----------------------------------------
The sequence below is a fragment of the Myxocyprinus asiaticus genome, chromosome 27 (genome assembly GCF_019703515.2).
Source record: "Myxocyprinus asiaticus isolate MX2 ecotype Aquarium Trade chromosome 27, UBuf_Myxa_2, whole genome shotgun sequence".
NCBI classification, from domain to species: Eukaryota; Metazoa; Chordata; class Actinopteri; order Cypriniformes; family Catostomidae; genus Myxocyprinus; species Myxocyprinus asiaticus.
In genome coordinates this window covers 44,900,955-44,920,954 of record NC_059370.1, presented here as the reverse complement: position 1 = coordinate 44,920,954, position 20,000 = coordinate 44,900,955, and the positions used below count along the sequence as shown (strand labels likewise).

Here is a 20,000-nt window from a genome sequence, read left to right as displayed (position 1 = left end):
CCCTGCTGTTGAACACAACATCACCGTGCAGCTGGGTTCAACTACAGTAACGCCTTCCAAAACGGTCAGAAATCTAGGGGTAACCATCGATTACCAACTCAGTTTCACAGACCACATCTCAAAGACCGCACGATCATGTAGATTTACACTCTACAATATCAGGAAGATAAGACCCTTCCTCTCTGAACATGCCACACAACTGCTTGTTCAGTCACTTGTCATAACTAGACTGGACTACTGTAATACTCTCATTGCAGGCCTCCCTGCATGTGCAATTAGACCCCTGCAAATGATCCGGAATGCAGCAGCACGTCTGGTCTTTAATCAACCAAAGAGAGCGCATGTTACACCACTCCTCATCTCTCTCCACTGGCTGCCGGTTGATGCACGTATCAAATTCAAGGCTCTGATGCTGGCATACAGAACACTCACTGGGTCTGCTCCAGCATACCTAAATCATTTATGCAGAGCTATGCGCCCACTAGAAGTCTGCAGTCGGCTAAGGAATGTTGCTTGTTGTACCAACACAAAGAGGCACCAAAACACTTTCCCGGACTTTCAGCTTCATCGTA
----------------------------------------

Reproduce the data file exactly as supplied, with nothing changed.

The sequence below is a fragment of the Myxocyprinus asiaticus genome, chromosome 27 (genome assembly GCF_019703515.2).
Source record: "Myxocyprinus asiaticus isolate MX2 ecotype Aquarium Trade chromosome 27, UBuf_Myxa_2, whole genome shotgun sequence".
NCBI classification, from domain to species: Eukaryota; Metazoa; Chordata; class Actinopteri; order Cypriniformes; family Catostomidae; genus Myxocyprinus; species Myxocyprinus asiaticus.
In genome coordinates this window covers 44,900,955-44,920,954 of record NC_059370.1, presented here as the reverse complement: position 1 = coordinate 44,920,954, position 20,000 = coordinate 44,900,955, and the positions used below count along the sequence as shown (strand labels likewise).

Here is a 20,000-nt window from a genome sequence, read left to right as displayed (position 1 = left end):
CCCTGCTGTTGAACACAACATCACCGTGCAGCTGGGTTCAACTACAGTAACGCCTTCCAAAACGGTCAGAAATCTAGGGGTAACCATCGATTACCAACTCAGTTTCACAGACCACATCTCAAAGACCGCACGATCATGTAGATTTACACTCTACAATATCAGGAAGATAAGACCCTTCCTCTCTGAACATGCCACACAACTGCTTGTTCAGTCACTTGTCATAACTAGACTGGACTACTGTAATACTCTCATTGCAGGCCTCCCTGCATGTGCAATTAGACCCCTGCAAATGATCCGGAATGCAGCAGCACGTCTGGTCTTTAATCAACCAAAGAGAGCGCATGTTACACCACTCCTCATCTCTCTCCACTGGCTGCCGGTTGATGCACGTATCAAATTCAAGGCTCTGATGCTGGCATACAGAACACTCACTGGGTCTGCTCCAGCATACCTAAATCATTTATGCAGAGCTATGCGCCCACTAGAAGTCTGCAGTCGGCTAAGGAATGTTGCTTGTTGTACCAACACAAAGAGGCACCAAAACACTTTCCCGGACTTTCAGCTTCATCGTA